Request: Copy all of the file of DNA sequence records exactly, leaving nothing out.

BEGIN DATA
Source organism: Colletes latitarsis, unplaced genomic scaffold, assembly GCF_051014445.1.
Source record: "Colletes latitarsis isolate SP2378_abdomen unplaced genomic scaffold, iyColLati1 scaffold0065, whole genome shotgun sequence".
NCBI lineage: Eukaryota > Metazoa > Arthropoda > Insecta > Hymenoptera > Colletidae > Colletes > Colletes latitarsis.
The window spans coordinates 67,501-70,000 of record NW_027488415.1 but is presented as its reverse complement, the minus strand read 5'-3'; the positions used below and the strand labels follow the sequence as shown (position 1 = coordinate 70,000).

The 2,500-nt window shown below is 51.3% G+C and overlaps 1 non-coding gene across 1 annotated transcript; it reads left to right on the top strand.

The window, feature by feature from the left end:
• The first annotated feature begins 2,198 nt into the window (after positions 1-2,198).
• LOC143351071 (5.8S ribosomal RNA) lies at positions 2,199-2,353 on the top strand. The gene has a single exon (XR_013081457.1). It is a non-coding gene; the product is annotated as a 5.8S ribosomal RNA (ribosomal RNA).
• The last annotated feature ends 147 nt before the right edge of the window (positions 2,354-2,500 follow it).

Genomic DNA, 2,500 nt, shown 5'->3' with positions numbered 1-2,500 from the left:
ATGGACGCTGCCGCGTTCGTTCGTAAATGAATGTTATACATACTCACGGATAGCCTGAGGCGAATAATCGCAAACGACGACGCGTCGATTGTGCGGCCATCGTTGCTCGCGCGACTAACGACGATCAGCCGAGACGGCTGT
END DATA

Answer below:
Source organism: Colletes latitarsis, unplaced genomic scaffold, assembly GCF_051014445.1.
Source record: "Colletes latitarsis isolate SP2378_abdomen unplaced genomic scaffold, iyColLati1 scaffold0065, whole genome shotgun sequence".
NCBI lineage: Eukaryota > Metazoa > Arthropoda > Insecta > Hymenoptera > Colletidae > Colletes > Colletes latitarsis.
The window spans coordinates 67,501-70,000 of record NW_027488415.1 but is presented as its reverse complement, the minus strand read 5'-3'; the positions used below and the strand labels follow the sequence as shown (position 1 = coordinate 70,000).

The 2,500-nt window shown below is 51.3% G+C and overlaps 1 non-coding gene across 1 annotated transcript; it reads left to right on the top strand.

The window, feature by feature from the left end:
• The first annotated feature begins 2,198 nt into the window (after positions 1-2,198).
• LOC143351071 (5.8S ribosomal RNA) lies at positions 2,199-2,353 on the top strand. The gene has a single exon (XR_013081457.1). It is a non-coding gene; the product is annotated as a 5.8S ribosomal RNA (ribosomal RNA).
• The last annotated feature ends 147 nt before the right edge of the window (positions 2,354-2,500 follow it).

Genomic DNA, 2,500 nt, shown 5'->3' with positions numbered 1-2,500 from the left:
ATGGACGCTGCCGCGTTCGTTCGTAAATGAATGTTATACATACTCACGGATAGCCTGAGGCGAATAATCGCAAACGACGACGCGTCGATTGTGCGGCCATCGTTGCTCGCGCGACTAACGACGATCAGCCGAGACGGCTGT